Coroner concludes Ofsted inspection contributed to Ruth Perry’s death

A coroner has concluded that an Ofsted inspection contributed to the death of Reading Headteacher Ruth Perry. Perry was headteacher at Caversham Primary School when it was rated ‘Inadequate’ by inspectors following a visit last autumn. She died in January this year while waiting for the inspection report to be published. The school has subsequently been re-graded as ‘Good’.

Senior coroner Heidi Connor’s verdict was recorded as ‘suicide: contributed to by an Ofsted inspection carried out in November 2022’. In her remarks Ms Connor noted: ‘Each of the witnesses who knew Ruth said that the inspection did contribute, more than minimally, to her death’, adding, ‘The evidence is clear in this respect, and I find very easily that Ruth’s mental health deterioration and death was likely contributed to by the Ofsted inspection.’

The coroner also said: ‘I find that parts of the Ofsted inspection were conducted in a way which lacked fairness, respect and sensitivity. Parts of this inspection were, in my view, very much done ‘to’ rather than ‘with’ this school.’ Ms Connor went on to raise concerns about the Ofsted inspection system overall, and said she would be issuing a ‘regulation 28’ report, which she urged the education secretary not to ignore. Under regulation 28, coroners have a ‘duty to make reports to a person, organisation, local authority or government department or agency where the coroner believes that action should be taken to prevent future deaths’.

Beyond the conduct of the inspection itself, Ms Connor’s listed her ‘most important areas of concern’ as: The current Ofsted system which allows for the single word judgement of ‘inadequate’ to be applied equally to schools rated otherwise good (and where issues may be remedied by the time the report is published), as to a schools which are inadequate in all respects; The confidentiality requirement in place at the time; The length of time between the inspection and final report, which lengthens the period of the confidentiality requirement. She also found Ofsted had no meaningful guidance in place at the time for inspectors on how to handle staff distress during an inspection, and that the notional ability of inspections to be paused for mental health reasons was in effect ‘mythical’.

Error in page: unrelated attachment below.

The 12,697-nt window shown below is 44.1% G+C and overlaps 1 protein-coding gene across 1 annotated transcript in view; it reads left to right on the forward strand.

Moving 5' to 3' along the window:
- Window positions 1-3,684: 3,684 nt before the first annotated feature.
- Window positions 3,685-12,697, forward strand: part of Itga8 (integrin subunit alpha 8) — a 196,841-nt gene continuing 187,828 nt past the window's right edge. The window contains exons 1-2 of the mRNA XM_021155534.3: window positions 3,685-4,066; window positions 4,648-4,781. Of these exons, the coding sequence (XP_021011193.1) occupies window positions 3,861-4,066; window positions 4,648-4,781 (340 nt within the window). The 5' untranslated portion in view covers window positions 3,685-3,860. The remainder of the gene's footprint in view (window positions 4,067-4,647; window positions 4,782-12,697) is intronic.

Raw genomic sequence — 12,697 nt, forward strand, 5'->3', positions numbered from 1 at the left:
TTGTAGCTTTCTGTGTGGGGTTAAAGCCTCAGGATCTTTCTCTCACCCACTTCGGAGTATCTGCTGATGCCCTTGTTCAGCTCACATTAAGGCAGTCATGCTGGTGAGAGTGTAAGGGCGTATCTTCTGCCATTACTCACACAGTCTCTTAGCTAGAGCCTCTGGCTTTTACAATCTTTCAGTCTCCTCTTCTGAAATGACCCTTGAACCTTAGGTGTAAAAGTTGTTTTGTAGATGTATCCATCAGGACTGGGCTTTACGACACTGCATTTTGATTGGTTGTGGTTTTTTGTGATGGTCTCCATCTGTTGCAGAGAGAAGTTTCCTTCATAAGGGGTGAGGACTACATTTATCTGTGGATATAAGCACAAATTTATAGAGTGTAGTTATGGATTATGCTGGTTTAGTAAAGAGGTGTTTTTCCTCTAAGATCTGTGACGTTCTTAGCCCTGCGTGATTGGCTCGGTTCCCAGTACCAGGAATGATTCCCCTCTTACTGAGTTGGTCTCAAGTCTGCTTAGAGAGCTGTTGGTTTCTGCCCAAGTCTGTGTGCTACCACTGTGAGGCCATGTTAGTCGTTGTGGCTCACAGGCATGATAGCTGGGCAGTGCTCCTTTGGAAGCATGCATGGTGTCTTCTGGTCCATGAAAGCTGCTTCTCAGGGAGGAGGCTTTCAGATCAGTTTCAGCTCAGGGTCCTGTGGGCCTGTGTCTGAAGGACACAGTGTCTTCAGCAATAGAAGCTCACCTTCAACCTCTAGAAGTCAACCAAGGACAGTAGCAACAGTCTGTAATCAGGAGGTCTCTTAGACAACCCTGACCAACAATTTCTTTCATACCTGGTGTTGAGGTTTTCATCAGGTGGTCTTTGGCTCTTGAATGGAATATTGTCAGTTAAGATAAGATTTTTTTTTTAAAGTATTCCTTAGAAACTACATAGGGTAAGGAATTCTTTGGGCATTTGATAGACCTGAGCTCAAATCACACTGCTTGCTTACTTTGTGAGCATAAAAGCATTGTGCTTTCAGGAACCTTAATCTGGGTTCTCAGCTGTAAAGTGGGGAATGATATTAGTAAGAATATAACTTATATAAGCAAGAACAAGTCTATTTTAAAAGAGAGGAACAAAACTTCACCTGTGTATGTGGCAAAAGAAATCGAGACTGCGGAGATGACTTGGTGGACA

Speaking on behalf of the family, Ruth Perry’s sister Julia Walters said ‘Today, the coroner's conclusions validate what our family has known for a long time - that Ruth took her own life as the direct result of the process, outcome and consequences of an Ofsted inspection of the school she led and loved, Caversham Primary School’. The inquest showed the ‘brutal inhumanity of the system of Ofsted inspections’, she added.

In a statement, Caversham Primary School said: ‘Our thoughts remain with Ruth’s family and friends and with our whole school community. When Ruth died, we lost a well-respected colleague, friend and leader. It has been an incredibly difficult time, but our focus has been on supporting staff, pupils and their parents and helping them cope with grief and the ongoing trauma of losing someone so important in all their lives.’. The statement goes on to say that the school will honour Ms Perry’s legacy by continuing to realise the vision of ‘educating children to become successful, confident, responsible and caring citizens’, and concludes: ‘The clock in our school playground, which is our memorial for Ruth, reminds us every day of her presence and the impact she had on all our lives. She will forever be in our hearts.’

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